The contemporaneous Town & Country magazine noted that this intercourse with the "artificial dead" in the "new modiste coffin ware" was a satire on the old Christian witchcraft ceremonies as well as a "temptation to the Devil to take them all." It feared the new necromancy might become fashionable outside Medmenham's abbey. In fact, the phase of necromancy was short-lived, but the iron coffin was more popular in the brothel by the end of the century than it was in the graveyard. Bon Ton magazine's reporter found a dozen houses within walk of Drury Lane which had installed iron coffins. He had heard of many more in London, Liverpool, and Edinburgh which had been hired with the option of purchase.

The taste for necrophilia hardware quickened during the 19th century. Madame Berthe, a great experimenter in brothel furnishings and custom made pleasurable devices in the early Victorian period, was reported by Le Figaro in 1839 as follows: "I do not know any house of note which admits men of character and wealth and yet does not possess somewhere, principally in the basements or on the mezzanine because of the awful weight of these objects (never would be buried in one), several ferrous coffins for men and women to lay in, where the women for the most part have to appear as naked dead, often brutally murdered. The idea—the men do not have to care for the safety or the responses of their companion-belongs to the last century, yet is always more asked for by the clientele."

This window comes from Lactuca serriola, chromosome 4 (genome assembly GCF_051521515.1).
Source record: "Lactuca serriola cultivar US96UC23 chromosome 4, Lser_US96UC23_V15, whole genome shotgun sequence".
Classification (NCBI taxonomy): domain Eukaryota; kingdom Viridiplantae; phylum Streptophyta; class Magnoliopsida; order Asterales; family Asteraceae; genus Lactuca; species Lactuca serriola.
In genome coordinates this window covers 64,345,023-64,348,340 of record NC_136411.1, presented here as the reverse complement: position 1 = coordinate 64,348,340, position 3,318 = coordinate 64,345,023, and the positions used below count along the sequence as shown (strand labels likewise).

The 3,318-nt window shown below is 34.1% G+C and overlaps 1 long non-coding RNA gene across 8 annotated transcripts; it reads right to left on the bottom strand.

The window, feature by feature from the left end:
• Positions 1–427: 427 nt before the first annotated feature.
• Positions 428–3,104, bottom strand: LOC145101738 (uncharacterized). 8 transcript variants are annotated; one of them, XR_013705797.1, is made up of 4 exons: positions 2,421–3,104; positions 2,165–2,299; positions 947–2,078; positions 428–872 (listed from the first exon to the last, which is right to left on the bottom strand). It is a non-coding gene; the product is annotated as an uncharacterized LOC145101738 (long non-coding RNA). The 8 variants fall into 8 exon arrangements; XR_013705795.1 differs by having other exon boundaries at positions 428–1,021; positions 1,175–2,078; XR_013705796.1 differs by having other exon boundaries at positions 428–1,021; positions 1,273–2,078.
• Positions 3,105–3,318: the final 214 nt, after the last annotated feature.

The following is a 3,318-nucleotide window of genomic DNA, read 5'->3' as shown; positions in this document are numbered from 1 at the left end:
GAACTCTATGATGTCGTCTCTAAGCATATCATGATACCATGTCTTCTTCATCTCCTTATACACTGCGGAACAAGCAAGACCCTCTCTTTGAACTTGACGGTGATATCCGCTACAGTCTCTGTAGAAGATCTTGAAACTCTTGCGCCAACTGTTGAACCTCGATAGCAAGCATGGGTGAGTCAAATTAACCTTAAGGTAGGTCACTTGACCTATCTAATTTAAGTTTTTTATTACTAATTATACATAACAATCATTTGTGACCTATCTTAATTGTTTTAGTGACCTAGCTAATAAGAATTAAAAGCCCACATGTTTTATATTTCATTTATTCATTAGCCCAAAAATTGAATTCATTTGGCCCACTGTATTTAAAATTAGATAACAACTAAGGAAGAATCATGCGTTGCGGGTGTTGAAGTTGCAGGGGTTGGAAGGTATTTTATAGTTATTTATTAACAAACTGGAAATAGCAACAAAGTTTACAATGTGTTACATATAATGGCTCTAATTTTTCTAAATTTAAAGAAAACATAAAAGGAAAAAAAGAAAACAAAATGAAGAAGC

Foreigners were demanding them, too. By 1851, the date of the historic Great Exhibition, which displayed British industrial achievements, iron coffin exports to Europe were enough to keep several Staffordshire and Derbyshire makers in business. There is no doubt from some accounts of Iwan Bloch that these loads were destined for immediate delivery to brothels and not to burial undertakers, because no Continental country ever veered from traditional woods as the proper material for burial. Also, domestic demand had almost ceased, as the iron lasted well, even when stored in the dampness of the cellar.